Anna Kelton Wiley, a member of the National Woman’s Party (NWP)’s national advisory council, was active in lobbying, political work, and picketing for NWP. She spent 5 days in district jail when she was arrested and sentenced to 15 days on November 10, 1917. Wiley appealed her case and it was later upheld by a higher court. She could have been pardoned, but chose to go to jail so Elizabeth McShane would not have to go alone. Later Wiley said that the “jailing was the highlight of my life.”

After Harvey Wiley’s long government career he resigned a year after his marriage and took over the laboratories of Good Housekeeping magazine where he worked for 18 years. He died at his home in Washington, D.C. on June 30, 1930, the 24th anniversary of the signing of the Pure Food and Drug law. He was buried in Arlington National Cemetery. Wiley left quite a legacy and has been honored in a number of ways since his passing.

Anna Kelton Wiley continued her activity in various Washington organizations after Harvey’s death. She served as Chairman of the NWP (1930-1932, 1940-1942) and was editor (1940-1945) of its periodical, Equal Rights. She continued the fight both she and her husband were engaged in for improved consumer health and safety in relation to food, drug and beverage products on the market. For fifty-five years she was active in various Washington organizations, belonging to more than 40 of them. She used her knowledge of and interest in politics and lobbied for legislation on their behalf.

Anna Kelton Wiley died in 1964 and is buried in Arlington Cemetery next to her husband.


Alice Henry (21 March 1857 – 14 February 1943) was an Australian suffragist, journalist and trade unionist who also became prominent in the American trade union movement as a member of the Women’s Trade Union League.

Henry Street in the Canberra suburb of Cook is named in her honour.

The Women’s Trade Union League (WTUL) was established in 1903 and consisted of reformers seeking to combine trade unionism and feminism to create a new force towards the obstacles women faced when organising women into unions. In Henry’s 1915 essay “A Separate Piece” published in The Trade Union Woman she discussed some of the problems associated with organising. One of the issues she addressed was the tension between middle-class reformers of the WTUL and the working-class women. A possible solution that she advocated was the establishment of separate women’s locals.

Henry’s background with Fabian socialism, as well as her knowledge of Australian labour legislation and woman suffrage attracted the attention of Margaret Dreier Robins, a prominent reformer of the time. Henry was invited by Robins to work for the National Women’s Trade Union League of America in Chicago as a lecturer and field-worker. As a field worker Henry organised new branches, and as a journalist she became a key figure and voice in the campaign for ‘woman suffrage, union organisation, vocational education, and labour legislation.’

Between 1907 and 1925 Henry served as an editor, publicist and lecturer for the WTUL. Henry played an active role in mobilising both the middle class as well as trade union support for the League’s legislative, educational and organizational goals. As an activist she participated in many clubs such as the Melbourne Shakespeare Society, was secretary of the Women Writer’s Club, lectured and frequently at women’s organisations (like the Prahran and Kew Progressive League). Alice also served as an advisory member on committees set up by the National Council of Women and the Victorian Women’s Federation. It is important to note that she was not a leader or organiser of the women’s movement rather she worked as a prominent publicist within it. Life and Labor was the journal of the National Women Trade Union League. It was published in Chicago and effectively promoted women’s suffrage.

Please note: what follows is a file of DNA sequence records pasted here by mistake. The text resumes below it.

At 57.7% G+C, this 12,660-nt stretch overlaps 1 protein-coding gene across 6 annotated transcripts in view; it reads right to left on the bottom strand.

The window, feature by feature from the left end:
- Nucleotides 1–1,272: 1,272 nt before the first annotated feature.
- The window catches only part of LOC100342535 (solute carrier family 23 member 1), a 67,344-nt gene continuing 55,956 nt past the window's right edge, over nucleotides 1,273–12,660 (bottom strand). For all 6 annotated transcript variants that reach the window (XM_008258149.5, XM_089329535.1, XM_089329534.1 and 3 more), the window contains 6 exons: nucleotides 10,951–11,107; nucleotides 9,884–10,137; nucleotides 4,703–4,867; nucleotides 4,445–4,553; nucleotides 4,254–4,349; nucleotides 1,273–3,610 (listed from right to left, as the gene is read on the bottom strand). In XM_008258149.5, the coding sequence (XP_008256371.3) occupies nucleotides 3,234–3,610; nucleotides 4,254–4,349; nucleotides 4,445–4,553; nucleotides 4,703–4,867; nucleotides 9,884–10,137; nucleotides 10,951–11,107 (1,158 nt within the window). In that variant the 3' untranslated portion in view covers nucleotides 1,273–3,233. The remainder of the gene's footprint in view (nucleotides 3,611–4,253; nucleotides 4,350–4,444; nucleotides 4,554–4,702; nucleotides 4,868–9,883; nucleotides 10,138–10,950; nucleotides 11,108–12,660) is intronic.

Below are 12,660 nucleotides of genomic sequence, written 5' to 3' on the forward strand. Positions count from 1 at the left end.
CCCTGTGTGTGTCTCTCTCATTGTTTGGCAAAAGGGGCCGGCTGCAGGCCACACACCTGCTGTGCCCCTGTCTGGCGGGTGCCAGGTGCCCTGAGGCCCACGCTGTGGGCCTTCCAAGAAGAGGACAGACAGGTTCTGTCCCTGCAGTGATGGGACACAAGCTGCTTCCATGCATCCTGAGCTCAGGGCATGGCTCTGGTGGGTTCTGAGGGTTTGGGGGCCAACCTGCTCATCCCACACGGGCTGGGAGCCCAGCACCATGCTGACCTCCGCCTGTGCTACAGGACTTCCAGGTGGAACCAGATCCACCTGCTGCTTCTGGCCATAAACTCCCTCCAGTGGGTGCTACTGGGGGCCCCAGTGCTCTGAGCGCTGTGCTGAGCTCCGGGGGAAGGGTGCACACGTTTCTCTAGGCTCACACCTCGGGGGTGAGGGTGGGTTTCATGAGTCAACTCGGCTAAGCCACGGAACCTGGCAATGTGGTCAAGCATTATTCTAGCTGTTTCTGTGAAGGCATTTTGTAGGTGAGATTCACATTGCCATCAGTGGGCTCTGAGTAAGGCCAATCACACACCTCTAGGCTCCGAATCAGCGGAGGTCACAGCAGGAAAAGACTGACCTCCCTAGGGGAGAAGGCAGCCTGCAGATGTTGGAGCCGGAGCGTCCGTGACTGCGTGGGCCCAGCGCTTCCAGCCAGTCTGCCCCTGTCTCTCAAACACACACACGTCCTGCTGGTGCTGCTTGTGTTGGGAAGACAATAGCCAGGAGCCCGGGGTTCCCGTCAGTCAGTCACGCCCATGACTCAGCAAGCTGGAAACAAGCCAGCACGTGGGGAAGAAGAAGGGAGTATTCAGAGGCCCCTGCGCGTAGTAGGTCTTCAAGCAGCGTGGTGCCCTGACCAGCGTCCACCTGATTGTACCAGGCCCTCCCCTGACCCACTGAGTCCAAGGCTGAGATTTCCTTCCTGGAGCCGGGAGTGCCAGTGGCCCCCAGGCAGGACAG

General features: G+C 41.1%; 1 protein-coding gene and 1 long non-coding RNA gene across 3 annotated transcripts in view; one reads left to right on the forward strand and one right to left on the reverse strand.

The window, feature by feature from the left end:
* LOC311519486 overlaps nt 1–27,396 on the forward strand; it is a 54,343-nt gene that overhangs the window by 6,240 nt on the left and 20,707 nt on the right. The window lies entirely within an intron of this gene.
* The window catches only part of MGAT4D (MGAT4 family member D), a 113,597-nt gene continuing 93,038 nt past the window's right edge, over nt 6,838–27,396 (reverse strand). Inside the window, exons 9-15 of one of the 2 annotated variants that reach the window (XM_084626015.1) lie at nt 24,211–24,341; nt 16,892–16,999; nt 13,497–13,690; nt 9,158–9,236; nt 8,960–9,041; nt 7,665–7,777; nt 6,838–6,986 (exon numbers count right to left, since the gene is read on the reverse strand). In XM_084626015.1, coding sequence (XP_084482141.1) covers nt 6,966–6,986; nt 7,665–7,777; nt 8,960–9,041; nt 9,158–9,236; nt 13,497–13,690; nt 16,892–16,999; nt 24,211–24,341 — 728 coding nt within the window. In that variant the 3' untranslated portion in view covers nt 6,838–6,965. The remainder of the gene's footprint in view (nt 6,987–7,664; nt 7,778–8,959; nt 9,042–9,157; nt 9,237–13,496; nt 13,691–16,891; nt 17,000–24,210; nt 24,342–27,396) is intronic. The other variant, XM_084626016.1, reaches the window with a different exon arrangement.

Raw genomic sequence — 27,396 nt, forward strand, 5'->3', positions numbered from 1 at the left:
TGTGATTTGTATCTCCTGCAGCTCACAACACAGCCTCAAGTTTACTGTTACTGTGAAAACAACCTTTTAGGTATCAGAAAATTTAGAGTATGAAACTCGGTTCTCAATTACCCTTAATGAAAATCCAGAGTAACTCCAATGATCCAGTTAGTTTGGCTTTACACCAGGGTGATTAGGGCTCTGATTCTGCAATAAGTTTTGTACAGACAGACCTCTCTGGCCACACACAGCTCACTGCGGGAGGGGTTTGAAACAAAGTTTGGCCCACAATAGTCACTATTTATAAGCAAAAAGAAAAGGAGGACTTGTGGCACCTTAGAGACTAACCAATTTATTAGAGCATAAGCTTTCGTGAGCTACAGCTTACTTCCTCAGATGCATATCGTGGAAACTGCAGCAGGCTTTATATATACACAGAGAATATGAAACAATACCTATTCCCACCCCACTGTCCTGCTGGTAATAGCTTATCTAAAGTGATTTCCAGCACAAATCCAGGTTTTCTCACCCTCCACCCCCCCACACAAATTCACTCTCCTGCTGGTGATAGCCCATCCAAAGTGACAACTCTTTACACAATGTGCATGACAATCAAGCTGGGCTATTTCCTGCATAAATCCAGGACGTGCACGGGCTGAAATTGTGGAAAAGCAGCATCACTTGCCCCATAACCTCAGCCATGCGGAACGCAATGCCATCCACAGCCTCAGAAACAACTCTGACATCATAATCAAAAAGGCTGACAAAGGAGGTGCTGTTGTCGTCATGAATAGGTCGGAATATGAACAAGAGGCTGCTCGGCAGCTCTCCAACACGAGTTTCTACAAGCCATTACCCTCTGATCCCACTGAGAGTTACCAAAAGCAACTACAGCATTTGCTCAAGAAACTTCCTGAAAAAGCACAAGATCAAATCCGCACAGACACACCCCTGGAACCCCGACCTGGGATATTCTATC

On 19 May 1911 a suffrage meeting was held at The Pfister Hotel club room, there Henry urged that the best ways to obtain result was to carry out a campaign along intensive lines. There she advocated for street meetings to create interest in the suffrage cause. Henry said,

“Many persons will stop to listen at a street meeting who would not come to a suffrage meeting…The talks should be short about five minutes for those who are attracted will only pause for a few moments and a long speech would be lost on them. Any ready speaker would do.” hi Henry had the ability to captivate American audiences when she spoke due to her conviction and energy she exuded. Henry saw current legislation and policy as not helping. “I do not feel that the vote is any sort of advance for women. If you give suffrage to men and not women you are putting women on a relatively lower plane. Society will go backward if women don’t get to vote.”

Through her own personal experience in Australia she said that women’s suffrage there had resulted in a more positive shift in attitudes toward women in the industry. She cited that wages and factory conditions have improved and that in general industries had become more humanised. Henry did admit that the women had not been the only factor in these changes but that the increased power in women had a materially role in aiding these changes.


Collection of 3 Letters from 3 Major Figures in the Early 20C Suffrage Movement – Snowden, Henry and Wiley

Provenance: From the Estate of Eliza Calvert Hall

Condition: All 3 letters are in very good condition. Fold marks but no tears. Some minor yellowing of the paper with age. Stored in an acid free plastic bag.


Snowden Letter: Each of the 2 pages is 9″ x 7″

Wiley Letter: 6.3″ x 5.2″

Henry Letter: 10.8″ x 8.5″

SALE PRICE NOW: $4,000 (Set of 3)

Copyright - Rockwell Antiques LLC 2024